Ak Flyer

Fly the wings off
Mentor
#7
I agree that sims are great and worth the money, but I wouldn't say they are necessary. I personally started with the cub with zero flight experience and now I've worked up to 3D and Helicopters and I only bought the simulator when I got into helis. Like I said there are some features that the cub has that allowed me to be pretty successful right away. It really all depends on what you are looking to get into and the resources you have available.

Do you have a good rc hobby shop that deals in planes in your local area? Is there a local flying field? (a good hobby shop will be able to tell you where to find your local field and contact the club there.)

If there is a local field and club, go spend some time watching them fly. Get an idea of what flying looks like, make some contacts and ask lots and lots of questions. Most clubs have a couple designated instructors that enjoy teaching new people to fly. This is the best possible way to gain understanding of how things work. Talking with a good hobby shop would be the next best place for information as they can pull out a plane and show you exactly how the controls work and let you put your hands one them.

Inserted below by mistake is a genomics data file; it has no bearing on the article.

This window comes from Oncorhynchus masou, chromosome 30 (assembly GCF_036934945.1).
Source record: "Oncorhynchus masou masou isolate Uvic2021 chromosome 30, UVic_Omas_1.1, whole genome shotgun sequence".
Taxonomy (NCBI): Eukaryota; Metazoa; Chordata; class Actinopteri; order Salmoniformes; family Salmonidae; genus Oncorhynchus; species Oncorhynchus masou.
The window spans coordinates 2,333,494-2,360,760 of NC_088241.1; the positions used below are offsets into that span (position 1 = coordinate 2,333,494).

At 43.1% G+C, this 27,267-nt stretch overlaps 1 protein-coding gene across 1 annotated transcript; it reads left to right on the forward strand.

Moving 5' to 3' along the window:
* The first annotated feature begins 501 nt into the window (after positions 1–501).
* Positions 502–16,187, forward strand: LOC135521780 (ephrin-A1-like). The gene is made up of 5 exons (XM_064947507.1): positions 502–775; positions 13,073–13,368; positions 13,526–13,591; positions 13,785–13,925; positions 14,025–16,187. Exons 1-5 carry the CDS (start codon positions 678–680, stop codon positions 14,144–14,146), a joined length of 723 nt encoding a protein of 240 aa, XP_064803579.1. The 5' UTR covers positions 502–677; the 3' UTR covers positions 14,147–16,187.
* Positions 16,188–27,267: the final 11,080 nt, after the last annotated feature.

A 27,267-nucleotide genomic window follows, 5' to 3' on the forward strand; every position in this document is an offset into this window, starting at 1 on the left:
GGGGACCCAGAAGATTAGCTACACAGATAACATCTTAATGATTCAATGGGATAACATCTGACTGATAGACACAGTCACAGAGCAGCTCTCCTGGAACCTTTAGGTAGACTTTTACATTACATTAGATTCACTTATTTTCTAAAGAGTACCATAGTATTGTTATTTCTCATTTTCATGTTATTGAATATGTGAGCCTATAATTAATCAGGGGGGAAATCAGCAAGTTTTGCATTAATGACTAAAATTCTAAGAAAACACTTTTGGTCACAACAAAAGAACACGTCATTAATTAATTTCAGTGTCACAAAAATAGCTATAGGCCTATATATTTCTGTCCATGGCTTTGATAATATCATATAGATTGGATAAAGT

After that, if you have to go it alone, the options are still just as many. There's always youtube with tons of information but finding what you need may be difficult.

If you want to get a simulator, then I would look at the freebies first just to get a feel but if you like the simulator and want to use it to train before flying for real then you need to spend the money on a good one. I have recently talked with people who fly helicopters on Phoenix and they struggle horribly but say that they can fly wonderfully on FMS. Being that I fly rc helicopters in real life and on Phoenix I can tell you that it's very very close to real. My Blade 400 flies the same on Phoenix as it does in real life. That tells me that the Phoenix simulator is more difficult because it's closer to reality. You don't want to get good on a simulator that isn't realistic because when you transition to a real plane you aren't going to be as prepared. I did a lot of researching and found that Phoenix was the best for helis and Realflight is the best for planes.

If you want to skip the simulator it comes down to how much do you want to have to know right off. Personally I didn't care about the motors or batteries or anything else, I just wanted to fly. I wasn't interested in building. That's why I chose the Hobbyzone Super Cub. It also has a feature called ACT (anti crash technology) that senses the horizon and helps keep you from nose diving. It's really helpful when you are starting out, then becomes a pain when you are starting aerobatics so you just turn it off. Literally everything is in the box so there's no question of does it fit, or is the kv right for that battery etc.

If you are interested in the building and want to learn about the components, then the sky is the limit. There are hundreds of good planes out there, the slow stik, the bixler etc. All good planes, but they require more time on your part doing research and then finally assembling things. That's a good way to do it also.

Like I said, it comes down to one thing. What are you interested in doing?
 

earthsciteach

Moderator
Moderator
#9